Although commonly referred to as “alimony,” this term is not used in Canada. Rather, Spousal support is the act of one spouse financially assisting another following divorce or separation. This is most common when one spouse has not been working for some time in order to support the household or where there is disparity in the incomes of the spouses. It is different from child support which is paid by one parent to another for their children. It is important to note that although spousal support and child support are two separate orders, both can be payable at the same time.
Alberta is the only province in Canada which has spousal support guidelines, but spousal support can be determined upon application by the Court, which takes into account such factors such as spousal income and spousal resources.
Spousal Support isn’t based on splitting up matrimonial property, but rather the need of one spouse to continue to live at a reasonable standard of living. Spousal Support can be ordered as part of a divorce or as a separate order. Upon application, the Court will determine spousal support based on the income, resources and contribution of each spouse.
Both the Divorce Act (Canada) and the Family Law Act discuss the purposes of a spousal support order. The objectives are to recognize any economic advantages or disadvantages to the spouses coming out of the marriage or occurring because the marriage has ended, to divide up any financial costs arising from the care of the children over and above the child support, to lessen any financial hardship of the spouses which may have taken place because of the end of the marriage, and, as much as possible to encourage the spouses to become able to support themselves within a reasonable period of time.
Both statutes stipulate that any spousal support order is not intended to punish a spouse for bad behaviour or to reward a spouse for good behaviour.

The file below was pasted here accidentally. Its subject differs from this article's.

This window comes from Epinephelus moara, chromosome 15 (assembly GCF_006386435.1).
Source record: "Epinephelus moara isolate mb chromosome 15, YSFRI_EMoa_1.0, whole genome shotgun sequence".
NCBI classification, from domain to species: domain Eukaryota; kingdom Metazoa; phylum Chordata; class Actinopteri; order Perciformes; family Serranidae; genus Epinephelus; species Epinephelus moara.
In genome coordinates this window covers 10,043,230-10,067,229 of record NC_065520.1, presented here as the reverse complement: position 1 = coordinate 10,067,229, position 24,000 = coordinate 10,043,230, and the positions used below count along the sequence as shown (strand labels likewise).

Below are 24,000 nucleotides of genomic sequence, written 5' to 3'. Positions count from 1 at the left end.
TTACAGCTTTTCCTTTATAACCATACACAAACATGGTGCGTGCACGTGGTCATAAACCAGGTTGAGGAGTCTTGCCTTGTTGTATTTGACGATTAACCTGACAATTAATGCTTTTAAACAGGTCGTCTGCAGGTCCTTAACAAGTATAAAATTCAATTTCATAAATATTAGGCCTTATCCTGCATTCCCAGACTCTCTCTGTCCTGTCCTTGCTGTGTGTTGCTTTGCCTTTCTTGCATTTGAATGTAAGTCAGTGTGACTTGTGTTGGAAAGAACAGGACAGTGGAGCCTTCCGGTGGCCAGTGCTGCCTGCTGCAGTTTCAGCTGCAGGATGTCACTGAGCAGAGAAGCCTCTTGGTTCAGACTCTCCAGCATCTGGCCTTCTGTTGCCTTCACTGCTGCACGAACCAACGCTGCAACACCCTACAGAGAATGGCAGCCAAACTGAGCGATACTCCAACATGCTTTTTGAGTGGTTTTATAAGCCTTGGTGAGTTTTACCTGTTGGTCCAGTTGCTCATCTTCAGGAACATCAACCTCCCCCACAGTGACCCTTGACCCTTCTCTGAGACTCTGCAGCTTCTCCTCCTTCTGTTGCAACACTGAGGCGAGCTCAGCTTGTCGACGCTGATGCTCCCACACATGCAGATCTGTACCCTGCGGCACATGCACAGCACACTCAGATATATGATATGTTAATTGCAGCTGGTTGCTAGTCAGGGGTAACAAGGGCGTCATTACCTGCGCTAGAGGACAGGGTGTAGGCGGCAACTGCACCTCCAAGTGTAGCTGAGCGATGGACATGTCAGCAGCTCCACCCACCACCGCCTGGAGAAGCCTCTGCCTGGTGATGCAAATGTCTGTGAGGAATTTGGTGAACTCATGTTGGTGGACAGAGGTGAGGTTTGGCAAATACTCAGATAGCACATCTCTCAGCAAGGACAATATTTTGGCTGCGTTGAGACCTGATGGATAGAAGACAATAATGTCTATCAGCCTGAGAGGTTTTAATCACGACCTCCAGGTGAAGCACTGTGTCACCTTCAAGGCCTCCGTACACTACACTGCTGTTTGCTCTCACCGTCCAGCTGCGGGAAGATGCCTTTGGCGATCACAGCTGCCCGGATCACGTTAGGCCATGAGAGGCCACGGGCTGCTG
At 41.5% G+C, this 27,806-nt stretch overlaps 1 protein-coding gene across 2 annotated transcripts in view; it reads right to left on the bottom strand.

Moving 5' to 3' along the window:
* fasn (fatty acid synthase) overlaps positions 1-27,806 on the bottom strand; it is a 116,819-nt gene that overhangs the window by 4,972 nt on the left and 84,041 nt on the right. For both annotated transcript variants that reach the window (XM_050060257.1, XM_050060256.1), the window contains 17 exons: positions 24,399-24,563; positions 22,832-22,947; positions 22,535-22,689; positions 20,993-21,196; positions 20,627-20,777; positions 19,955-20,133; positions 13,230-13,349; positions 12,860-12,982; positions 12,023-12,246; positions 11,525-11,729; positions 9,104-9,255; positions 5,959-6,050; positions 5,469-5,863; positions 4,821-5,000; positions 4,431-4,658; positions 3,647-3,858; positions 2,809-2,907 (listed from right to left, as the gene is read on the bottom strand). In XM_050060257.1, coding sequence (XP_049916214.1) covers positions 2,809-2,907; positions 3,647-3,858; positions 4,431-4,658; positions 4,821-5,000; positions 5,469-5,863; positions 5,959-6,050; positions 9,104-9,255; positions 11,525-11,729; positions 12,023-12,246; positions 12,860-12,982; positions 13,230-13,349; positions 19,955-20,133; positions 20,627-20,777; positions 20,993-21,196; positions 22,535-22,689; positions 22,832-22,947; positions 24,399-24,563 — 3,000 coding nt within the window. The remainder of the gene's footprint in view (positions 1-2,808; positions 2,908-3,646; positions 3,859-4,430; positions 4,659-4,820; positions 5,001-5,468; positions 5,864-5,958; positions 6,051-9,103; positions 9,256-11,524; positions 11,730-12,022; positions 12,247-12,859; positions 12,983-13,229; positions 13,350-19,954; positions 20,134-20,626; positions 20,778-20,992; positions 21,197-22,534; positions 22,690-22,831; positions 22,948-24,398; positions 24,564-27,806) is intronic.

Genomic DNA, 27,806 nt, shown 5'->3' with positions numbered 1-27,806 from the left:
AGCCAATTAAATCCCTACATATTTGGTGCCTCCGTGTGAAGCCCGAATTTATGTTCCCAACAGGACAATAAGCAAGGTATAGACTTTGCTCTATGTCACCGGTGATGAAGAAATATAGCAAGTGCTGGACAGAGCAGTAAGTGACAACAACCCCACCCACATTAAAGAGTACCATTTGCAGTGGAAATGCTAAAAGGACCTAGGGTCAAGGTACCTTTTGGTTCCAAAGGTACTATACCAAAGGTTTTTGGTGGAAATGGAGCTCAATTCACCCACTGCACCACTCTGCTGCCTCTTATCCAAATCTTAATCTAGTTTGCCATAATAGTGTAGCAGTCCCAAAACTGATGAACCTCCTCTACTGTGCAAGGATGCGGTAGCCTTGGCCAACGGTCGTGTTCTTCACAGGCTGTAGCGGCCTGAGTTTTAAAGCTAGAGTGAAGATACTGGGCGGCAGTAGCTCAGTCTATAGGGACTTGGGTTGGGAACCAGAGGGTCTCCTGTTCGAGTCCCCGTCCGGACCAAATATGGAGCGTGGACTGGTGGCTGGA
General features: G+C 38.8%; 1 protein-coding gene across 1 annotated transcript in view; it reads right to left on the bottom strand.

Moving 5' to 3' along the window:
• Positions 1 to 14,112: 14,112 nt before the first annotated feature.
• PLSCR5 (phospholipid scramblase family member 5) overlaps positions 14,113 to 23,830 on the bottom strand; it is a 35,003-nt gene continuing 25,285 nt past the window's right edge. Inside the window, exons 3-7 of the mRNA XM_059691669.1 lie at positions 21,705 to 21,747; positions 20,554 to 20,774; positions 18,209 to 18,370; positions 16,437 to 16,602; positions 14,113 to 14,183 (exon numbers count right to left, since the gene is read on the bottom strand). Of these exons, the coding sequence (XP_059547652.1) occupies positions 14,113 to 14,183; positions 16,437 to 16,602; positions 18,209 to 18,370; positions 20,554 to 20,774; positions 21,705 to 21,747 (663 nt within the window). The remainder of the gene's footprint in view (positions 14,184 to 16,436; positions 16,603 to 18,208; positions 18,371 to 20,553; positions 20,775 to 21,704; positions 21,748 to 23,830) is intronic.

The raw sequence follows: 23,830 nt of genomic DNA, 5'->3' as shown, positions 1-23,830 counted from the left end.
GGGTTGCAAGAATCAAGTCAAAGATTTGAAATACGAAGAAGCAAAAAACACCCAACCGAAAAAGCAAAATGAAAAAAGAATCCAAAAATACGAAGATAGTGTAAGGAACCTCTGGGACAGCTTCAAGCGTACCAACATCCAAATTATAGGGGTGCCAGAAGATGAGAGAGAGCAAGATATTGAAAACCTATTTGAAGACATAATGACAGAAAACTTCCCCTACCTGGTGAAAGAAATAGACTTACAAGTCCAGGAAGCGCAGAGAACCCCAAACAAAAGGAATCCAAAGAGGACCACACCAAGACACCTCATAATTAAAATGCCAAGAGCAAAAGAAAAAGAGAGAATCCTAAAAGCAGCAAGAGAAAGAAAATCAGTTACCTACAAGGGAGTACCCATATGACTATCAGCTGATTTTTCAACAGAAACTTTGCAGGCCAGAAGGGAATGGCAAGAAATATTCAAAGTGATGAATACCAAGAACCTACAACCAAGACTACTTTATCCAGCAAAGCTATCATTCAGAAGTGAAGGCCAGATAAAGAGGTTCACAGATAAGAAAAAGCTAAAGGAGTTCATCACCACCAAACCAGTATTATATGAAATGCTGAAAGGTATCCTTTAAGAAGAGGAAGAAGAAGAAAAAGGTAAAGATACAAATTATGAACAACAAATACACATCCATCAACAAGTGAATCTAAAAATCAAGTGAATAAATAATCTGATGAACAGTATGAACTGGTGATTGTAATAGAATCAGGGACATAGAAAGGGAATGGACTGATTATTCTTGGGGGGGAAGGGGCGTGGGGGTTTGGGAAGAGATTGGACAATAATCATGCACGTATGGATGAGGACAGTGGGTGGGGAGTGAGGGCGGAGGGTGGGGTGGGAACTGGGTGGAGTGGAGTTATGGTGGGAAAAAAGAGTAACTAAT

Spousal support may be paid in one lump sum, but it is typically paid on a monthly basis. Support is ordered by a family court judge or agreed upon by the parties, taking into account many different factors. It may also be ordered for a fixed period of time, or it may continue indefinitely until circumstances of the parties have changed.
In most cases, when spousal support is paid on a periodic basis (i.e. monthly or annually rather than in a lump sum), the person receiving the spousal support will claim it as income on their income tax return. The person paying the spousal support will claim the amount paid as a deduction. If you want to know whether spousal support is taxable in your case, you should talk to an accountant.
A change in either spouse’s financial situation would likely warrant an amended or varied order. Either party can apply to change a spousal support order if there is a change in the condition, means or other circumstances of either of the parties. However, if the spousal support order has a clause that says that support is to end at a specific date, and the party receiving the support wishes to extend it, the Divorce Act says that the party applying must also prove that the variation order is needed to relieve economic hardship, the economic hardship arose from the change in circumstances, the economic hardship and/or the change in circumstances are related in some way to the marriage, and if the parties had known that the change in circumstances would occur at the time they entered into the previous spousal support order, that order would have been different from what it was.
The issue of spousal support varies and is specific to each circumstance. To discuss the potential for support or if you have questions or concerns, contact our family lawyers today.